Our Theater Ethics


1. Atmosphere: Only love, mutual understanding and commitment can provide for a good show. Short-living and ephemeral as it may seem (“one-day butterfly”), theater production will have a great impact on your lives, leaving a trace much deeper than many other long-lasting and material things. Theater friends become your close friends and theater memories become your dear memories. As we prepare the show, we become like a family. Jealousy, critical attitude and theater cliques, frequent in the world of professional theater, would never form in this atmosphere.

2. Enjoy: Work hard but also enjoy rehearsing and acting. Only then the audience will enjoy the show.

3. Commitment: My assistant and I commit to making the show the best possible show it can be and devote a lot of time and energy to it. We expect the same commitment from you. Sometimes it is hard for us to meet our deadlines, and it may often be so for you. It is unethical to complain or try to justify unpreparedness for class.

4. Time is precious: Please e-mail us with any non-urgent questions and suggestions, and, in turn, we will e-mail you non-urgent comments and suggestions regarding your work. There is very little practice time and we have to use it wisely for our rehearsal.

5. EVERYONE IS EQUALLY IMPORTANT: Every cast member is important. Please be courteous and help each other.


1. Punctuality: Arrive, take off your street gear, prepare scripts and pencils before class begins. Theater is group work. If there are 10 cast members and you are three minutes late we lose 30 minutes of rehearsal time.

2. Notes: Print the play out leaving wide margins and space between the lines. Keep blank pages and a pencil in your play folder. Write down your blocking and notes. Review them as you memorize your lines and before the runs. You are responsible for keeping track of everything that relates to your character and assignment.

3. Focus: Focus on the play during the rehearsal. If you are attentive you will learn more language, theater and cultural ideas than your part requires, and therefore get more from the course. Never talk offstage. It is distracting to the director and actors on stage and leads to missing cues. If you acquire a habit of talking offstage during the rehearsals, you will be unable to avoid talking backstage during the performance, which is detrimental to the show.

4. Repetition: Rehearsal is repetition. We often need to go over a scene or a line again and again. Please be patient. The director’s blocking plan may have to be changed onstage. Some ideas may not work due to stage, costumes and other limitations, others may come up as we block. Be prepared for these changes. Correct your notes accordingly.

5. Helpful suggestions: Insights from the cast are welcome, but, unless critically important, should not interfere with the blocking and especially runs. Please use e-mail and after class time for any suggestions and discussions. However, never tell a fellow actor what to do. You may talk to the director and assistant director and discuss characters with fellow students. It is unwise to criticize costumes, set or directions when the work is finished.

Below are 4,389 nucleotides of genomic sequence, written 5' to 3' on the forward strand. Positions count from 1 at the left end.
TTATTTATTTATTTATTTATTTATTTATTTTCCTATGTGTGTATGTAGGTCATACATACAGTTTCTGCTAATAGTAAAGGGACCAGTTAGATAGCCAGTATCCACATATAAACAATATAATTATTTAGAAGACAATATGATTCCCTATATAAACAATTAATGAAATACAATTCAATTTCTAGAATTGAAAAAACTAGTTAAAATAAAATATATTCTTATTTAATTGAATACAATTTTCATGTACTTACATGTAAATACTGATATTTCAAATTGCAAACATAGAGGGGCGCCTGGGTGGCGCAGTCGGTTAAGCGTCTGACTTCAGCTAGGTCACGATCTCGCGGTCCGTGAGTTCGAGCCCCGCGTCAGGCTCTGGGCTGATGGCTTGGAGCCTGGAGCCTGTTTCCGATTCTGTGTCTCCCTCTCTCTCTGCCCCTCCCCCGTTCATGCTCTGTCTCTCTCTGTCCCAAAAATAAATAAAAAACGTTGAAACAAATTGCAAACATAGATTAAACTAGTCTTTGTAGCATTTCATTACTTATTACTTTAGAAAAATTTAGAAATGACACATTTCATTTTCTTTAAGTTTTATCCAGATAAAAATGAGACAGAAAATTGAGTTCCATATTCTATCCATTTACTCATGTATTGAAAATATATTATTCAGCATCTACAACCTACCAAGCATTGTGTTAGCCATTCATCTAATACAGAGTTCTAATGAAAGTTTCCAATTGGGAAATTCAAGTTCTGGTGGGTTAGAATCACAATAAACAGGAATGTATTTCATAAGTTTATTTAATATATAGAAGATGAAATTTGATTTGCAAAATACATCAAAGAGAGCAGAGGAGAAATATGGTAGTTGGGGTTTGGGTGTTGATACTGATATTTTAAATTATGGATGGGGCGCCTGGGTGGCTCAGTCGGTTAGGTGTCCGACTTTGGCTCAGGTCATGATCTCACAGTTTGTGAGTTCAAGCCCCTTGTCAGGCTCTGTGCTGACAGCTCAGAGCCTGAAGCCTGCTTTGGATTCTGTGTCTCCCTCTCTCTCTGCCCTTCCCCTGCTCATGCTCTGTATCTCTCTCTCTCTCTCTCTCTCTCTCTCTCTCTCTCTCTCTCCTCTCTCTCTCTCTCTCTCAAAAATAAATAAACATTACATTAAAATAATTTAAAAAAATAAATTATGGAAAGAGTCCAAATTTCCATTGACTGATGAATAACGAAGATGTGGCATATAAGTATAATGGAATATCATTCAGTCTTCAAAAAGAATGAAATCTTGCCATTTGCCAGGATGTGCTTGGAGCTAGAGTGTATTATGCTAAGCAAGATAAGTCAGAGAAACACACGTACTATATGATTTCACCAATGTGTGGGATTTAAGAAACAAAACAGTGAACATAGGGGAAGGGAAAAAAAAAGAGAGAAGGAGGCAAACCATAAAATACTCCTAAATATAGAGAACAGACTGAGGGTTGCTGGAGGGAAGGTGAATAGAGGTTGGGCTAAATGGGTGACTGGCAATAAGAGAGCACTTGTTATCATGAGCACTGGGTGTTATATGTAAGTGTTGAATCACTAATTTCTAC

6. Learn: Learn lines as soon as possible, real acting begins only when the script is out of your hands. Use the audio recording and the help of native speakers if you have many Russian lines. Learn your cues and help your partners. Cast members depend on each other and therefore have to be reliable partners. If your partner forgets a line, prompt him/her or otherwise help the situation.

8. At the end of the rehearsal: Please prepare to sit and listen silently when the director gives notes at the end of the rehearsal. Do not ask questions during that time. You may talk to the director afterwards (in person or via e- mail). You will gain a lot from the other actors’ notes.


1. Loud and Downstage: If you can see the audience they can see you. Don’t speak looking back or sideways (it’s called “projecting upstage”): the audience reads your lips and listens to your lines to understand you. Speak loudly: we wear makeup, which exaggerating our features and exaggerate our voices to be seen and heard. If the audience does not hear the lines our effort is lost.

2. Do not touch other actors’ props and costumes.

3. Prop rule: If you dropped an object on stage, pick it up when appropriate; never leave your prop onstage after a scene, they will destroy the next scene.

4. If you are on stage but not speaking, look at the actor who speaks, react to his/ her words; sometimes you may be advised to freeze, turn away, pretend to hide while another actor speaks — please do not draw attention from the speaking actor onto you (by way of jumping, laughing, scratching) unless instructed otherwise.

5. Costumes: Do not eat or drink anything other than water while in costume. Return costumes to the responsible student the week after the show. Please mend, dry clean (or wash and iron if appropriate) the costumes and wash masks in warm water with soap after use. Financial responsibility for costumes: if there is no ready costume and makeup available, students make/ find their own costumes or pay the people who make their costumes/props.

6. Secrecy: Do not leave theater wearing stage makeup or greet your friends and family while in costume.

7. After show: Do not leave theater after the performance without cleaning up, assisting the lights team and informing the actors’ party host.